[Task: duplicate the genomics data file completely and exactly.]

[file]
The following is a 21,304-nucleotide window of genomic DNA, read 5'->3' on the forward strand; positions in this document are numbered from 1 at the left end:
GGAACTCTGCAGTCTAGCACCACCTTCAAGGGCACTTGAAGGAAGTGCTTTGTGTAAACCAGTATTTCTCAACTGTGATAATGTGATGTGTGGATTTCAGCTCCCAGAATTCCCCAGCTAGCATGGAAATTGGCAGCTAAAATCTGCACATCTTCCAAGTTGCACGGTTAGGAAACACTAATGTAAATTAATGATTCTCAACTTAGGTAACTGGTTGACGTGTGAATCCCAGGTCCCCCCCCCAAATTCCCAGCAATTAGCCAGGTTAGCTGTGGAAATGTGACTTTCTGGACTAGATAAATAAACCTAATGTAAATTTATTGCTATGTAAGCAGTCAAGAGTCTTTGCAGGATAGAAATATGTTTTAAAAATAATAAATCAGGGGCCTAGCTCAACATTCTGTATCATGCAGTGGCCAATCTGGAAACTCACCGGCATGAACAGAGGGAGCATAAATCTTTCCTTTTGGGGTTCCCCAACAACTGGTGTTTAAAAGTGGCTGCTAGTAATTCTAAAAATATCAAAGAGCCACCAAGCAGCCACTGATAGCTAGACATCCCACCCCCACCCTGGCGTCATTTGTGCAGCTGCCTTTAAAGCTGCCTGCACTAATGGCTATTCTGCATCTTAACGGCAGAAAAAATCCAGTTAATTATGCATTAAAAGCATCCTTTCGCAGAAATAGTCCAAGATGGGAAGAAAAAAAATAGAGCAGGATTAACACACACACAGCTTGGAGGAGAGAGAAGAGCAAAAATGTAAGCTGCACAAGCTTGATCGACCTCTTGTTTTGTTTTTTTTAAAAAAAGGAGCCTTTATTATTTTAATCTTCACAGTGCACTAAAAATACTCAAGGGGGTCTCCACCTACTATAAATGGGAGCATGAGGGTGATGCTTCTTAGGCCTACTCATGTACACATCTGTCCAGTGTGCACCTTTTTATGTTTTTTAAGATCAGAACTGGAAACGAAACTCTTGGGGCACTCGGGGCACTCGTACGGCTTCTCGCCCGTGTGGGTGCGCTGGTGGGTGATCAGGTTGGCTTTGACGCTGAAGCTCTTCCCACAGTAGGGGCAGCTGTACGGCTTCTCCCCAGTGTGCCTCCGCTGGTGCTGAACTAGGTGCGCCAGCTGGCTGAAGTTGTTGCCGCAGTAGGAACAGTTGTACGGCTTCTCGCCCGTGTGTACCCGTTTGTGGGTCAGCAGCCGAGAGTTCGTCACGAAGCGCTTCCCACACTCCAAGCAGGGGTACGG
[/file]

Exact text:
The following is a 21,304-nucleotide window of genomic DNA, read 5'->3' on the forward strand; positions in this document are numbered from 1 at the left end:
GGAACTCTGCAGTCTAGCACCACCTTCAAGGGCACTTGAAGGAAGTGCTTTGTGTAAACCAGTATTTCTCAACTGTGATAATGTGATGTGTGGATTTCAGCTCCCAGAATTCCCCAGCTAGCATGGAAATTGGCAGCTAAAATCTGCACATCTTCCAAGTTGCACGGTTAGGAAACACTAATGTAAATTAATGATTCTCAACTTAGGTAACTGGTTGACGTGTGAATCCCAGGTCCCCCCCCCAAATTCCCAGCAATTAGCCAGGTTAGCTGTGGAAATGTGACTTTCTGGACTAGATAAATAAACCTAATGTAAATTTATTGCTATGTAAGCAGTCAAGAGTCTTTGCAGGATAGAAATATGTTTTAAAAATAATAAATCAGGGGCCTAGCTCAACATTCTGTATCATGCAGTGGCCAATCTGGAAACTCACCGGCATGAACAGAGGGAGCATAAATCTTTCCTTTTGGGGTTCCCCAACAACTGGTGTTTAAAAGTGGCTGCTAGTAATTCTAAAAATATCAAAGAGCCACCAAGCAGCCACTGATAGCTAGACATCCCACCCCCACCCTGGCGTCATTTGTGCAGCTGCCTTTAAAGCTGCCTGCACTAATGGCTATTCTGCATCTTAACGGCAGAAAAAATCCAGTTAATTATGCATTAAAAGCATCCTTTCGCAGAAATAGTCCAAGATGGGAAGAAAAAAAATAGAGCAGGATTAACACACACACAGCTTGGAGGAGAGAGAAGAGCAAAAATGTAAGCTGCACAAGCTTGATCGACCTCTTGTTTTGTTTTTTTTAAAAAAAGGAGCCTTTATTATTTTAATCTTCACAGTGCACTAAAAATACTCAAGGGGGTCTCCACCTACTATAAATGGGAGCATGAGGGTGATGCTTCTTAGGCCTACTCATGTACACATCTGTCCAGTGTGCACCTTTTTATGTTTTTTAAGATCAGAACTGGAAACGAAACTCTTGGGGCACTCGGGGCACTCGTACGGCTTCTCGCCCGTGTGGGTGCGCTGGTGGGTGATCAGGTTGGCTTTGACGCTGAAGCTCTTCCCACAGTAGGGGCAGCTGTACGGCTTCTCCCCAGTGTGCCTCCGCTGGTGCTGAACTAGGTGCGCCAGCTGGCTGAAGTTGTTGCCGCAGTAGGAACAGTTGTACGGCTTCTCGCCCGTGTGTACCCGTTTGTGGGTCAGCAGCCGAGAGTTCGTCACGAAGCGCTTCCCACACTCCAAGCAGGGGTACGG